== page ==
In the world of cryptocurrencies there are more contenders than Bitcoin. But no matter what currency you back, you need to have the right tools to manage your transactions.
The news has not been good, of late, for cryptocurrencies. As the Chinese government gets tough on Bitcoin houses, and Etherium depositors are busy checking to see if they are one of the people who have lost – forever – anything up to $300m, newcomers could be forgiven for pausing and re-evaluating their decision.
There are at least 700 other crypto-currencies to choose from. Of that 700, there are perhaps six major players that are showing signs of moving out of the niches that produced them.
What does this massive expansion mean for banks? And how do you know which of these horses to back? It’s clear that Bitcoin’s murky genesis and risky growth has not helped to avoid attacks, even from the tribes who stand to gain the most from its expansion. And that phase is not over yet. The Government of the People’s Republic of China is a worthy adversary for a regular currency, never mind one that is only knitted together from megawatts.
It’s the banker’s term liquidity that really should grab people and have a bit more punch to it – perhaps something more threatening and up-front like “drop-dead value” might get the idea across with the right level of impetus. Liquidity is a measure of how easily any broker – traditional or Bitcoin-era – can withstand all their customers turning up and asking for all their money, at once.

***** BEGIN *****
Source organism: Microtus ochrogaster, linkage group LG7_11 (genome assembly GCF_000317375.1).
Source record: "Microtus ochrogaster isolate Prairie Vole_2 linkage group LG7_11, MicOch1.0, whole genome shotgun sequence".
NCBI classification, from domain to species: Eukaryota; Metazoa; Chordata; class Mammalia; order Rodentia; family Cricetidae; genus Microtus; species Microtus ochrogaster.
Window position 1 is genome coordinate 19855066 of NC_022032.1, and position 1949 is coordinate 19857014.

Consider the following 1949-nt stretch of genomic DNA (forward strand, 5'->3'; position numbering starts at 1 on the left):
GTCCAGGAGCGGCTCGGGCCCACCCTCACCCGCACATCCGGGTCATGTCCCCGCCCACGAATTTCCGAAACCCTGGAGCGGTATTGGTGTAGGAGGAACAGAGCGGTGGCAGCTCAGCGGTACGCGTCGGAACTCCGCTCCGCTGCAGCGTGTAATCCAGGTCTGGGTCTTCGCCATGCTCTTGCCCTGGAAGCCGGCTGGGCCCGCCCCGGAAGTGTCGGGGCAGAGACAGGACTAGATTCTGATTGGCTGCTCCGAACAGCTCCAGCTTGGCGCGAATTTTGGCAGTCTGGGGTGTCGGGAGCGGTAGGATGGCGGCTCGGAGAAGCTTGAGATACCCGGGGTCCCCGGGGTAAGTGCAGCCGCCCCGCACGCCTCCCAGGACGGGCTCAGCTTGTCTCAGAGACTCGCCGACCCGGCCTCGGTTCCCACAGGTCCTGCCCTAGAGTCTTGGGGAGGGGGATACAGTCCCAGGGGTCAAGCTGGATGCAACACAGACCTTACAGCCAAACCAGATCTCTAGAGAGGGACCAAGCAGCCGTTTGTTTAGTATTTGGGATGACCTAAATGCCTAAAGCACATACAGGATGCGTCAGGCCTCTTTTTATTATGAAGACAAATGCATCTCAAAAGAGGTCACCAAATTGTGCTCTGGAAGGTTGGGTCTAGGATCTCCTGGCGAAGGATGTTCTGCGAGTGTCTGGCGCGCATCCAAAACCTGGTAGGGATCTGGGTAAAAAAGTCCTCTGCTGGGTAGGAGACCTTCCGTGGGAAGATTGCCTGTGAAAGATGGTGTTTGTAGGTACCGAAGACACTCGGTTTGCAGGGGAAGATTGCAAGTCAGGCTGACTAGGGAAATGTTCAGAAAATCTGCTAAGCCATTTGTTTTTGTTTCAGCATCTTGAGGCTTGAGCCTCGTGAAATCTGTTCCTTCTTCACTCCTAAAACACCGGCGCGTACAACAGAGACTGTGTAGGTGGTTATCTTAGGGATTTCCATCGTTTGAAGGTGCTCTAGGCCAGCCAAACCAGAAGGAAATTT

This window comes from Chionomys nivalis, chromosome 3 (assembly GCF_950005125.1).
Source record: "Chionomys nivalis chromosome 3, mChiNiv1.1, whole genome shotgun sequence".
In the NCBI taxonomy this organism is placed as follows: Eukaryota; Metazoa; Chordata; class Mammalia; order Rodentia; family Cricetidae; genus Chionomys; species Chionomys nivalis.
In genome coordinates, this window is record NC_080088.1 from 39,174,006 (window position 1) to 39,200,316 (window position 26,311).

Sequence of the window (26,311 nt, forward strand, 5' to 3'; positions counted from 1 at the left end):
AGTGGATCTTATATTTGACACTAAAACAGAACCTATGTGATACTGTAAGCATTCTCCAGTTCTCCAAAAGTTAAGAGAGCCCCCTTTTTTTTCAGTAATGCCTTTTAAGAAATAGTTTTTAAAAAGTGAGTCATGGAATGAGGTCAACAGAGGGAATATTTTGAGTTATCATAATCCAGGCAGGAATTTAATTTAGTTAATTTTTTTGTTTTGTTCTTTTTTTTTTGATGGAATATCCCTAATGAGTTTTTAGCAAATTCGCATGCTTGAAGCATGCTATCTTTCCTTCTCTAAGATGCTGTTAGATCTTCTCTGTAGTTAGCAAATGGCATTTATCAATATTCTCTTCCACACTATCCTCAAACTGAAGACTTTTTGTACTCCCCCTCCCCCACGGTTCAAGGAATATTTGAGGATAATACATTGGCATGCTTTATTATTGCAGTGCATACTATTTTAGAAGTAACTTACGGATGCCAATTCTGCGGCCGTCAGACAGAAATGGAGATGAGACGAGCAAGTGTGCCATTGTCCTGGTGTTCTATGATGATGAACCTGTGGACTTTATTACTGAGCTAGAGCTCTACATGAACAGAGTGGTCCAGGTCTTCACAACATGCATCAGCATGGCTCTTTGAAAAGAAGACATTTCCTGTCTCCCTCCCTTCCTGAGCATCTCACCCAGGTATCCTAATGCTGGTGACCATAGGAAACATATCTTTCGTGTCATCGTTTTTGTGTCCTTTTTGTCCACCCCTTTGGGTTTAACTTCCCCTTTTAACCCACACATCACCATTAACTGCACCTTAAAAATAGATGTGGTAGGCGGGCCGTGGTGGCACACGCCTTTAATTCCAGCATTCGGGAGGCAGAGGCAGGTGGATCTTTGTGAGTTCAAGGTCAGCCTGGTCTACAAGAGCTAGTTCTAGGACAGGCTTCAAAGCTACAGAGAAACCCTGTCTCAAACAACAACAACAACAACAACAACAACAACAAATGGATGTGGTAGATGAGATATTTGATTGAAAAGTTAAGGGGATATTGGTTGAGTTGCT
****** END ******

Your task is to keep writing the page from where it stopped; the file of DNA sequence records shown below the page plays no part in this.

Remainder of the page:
It does still happen, sometimes. If it does, the broker must either trigger some very large short-term loans from their friends or insurers, or they just run out of money and have to turn people away with nothing. This is what has happened in the Etherium depository crash.
Real, official banks are meant to have protection against this happening, as are the individual depositors themselves. In the UK deposits are guaranteed by the government, up to a ceiling of £85,000, with other European countries protecting up to €100,000 per person. This kind of protection is notably missing from almost all cryptocurrencies. Track records of compensated users are very thin on the ground.
This may well be because the notion of using any cryptocurrency as a savings plan is risky. The main reason regulators don’t like cryptocurrencies is that they facilitate fast moving transactions: money is converted to cryptocoin, changes hands, and then is converted to another at the speed of the internet. The degree of security, fair value assessment and user monitoring required by these speedy users is a different world from that required to be a safe haven for long term deposits.
The most useful cryptocurrencies are the ones that favour the depositor over the passing trade. To do that, they must be unusually transparent, making it perfectly clear who did what, when.
Need for accurate reporting
This is where the reporting system, the part that lets you know your transfer is complete, your payment is due, or that someone tried to log in with your credentials from a new device, becomes almost the most important part of the system as a demonstration of long-term commitment. Without much more advanced and flexible reporting, the increasing speed of online exchange – started by, but by no means limited to the new currencies – will rapidly outstrip a manager’s ability to honestly say they know what is going on.
If you are seeing a great spread of new currency temptations, then managing the speed becomes the most important part of your selection process. Can you see not just one person’s balance within your company user base, but the overall position, and receive alerts at any time no matter where they, or you, are located? Any obstruction to oversight is grounds to move on to the next candidate for your people, their money, and your business.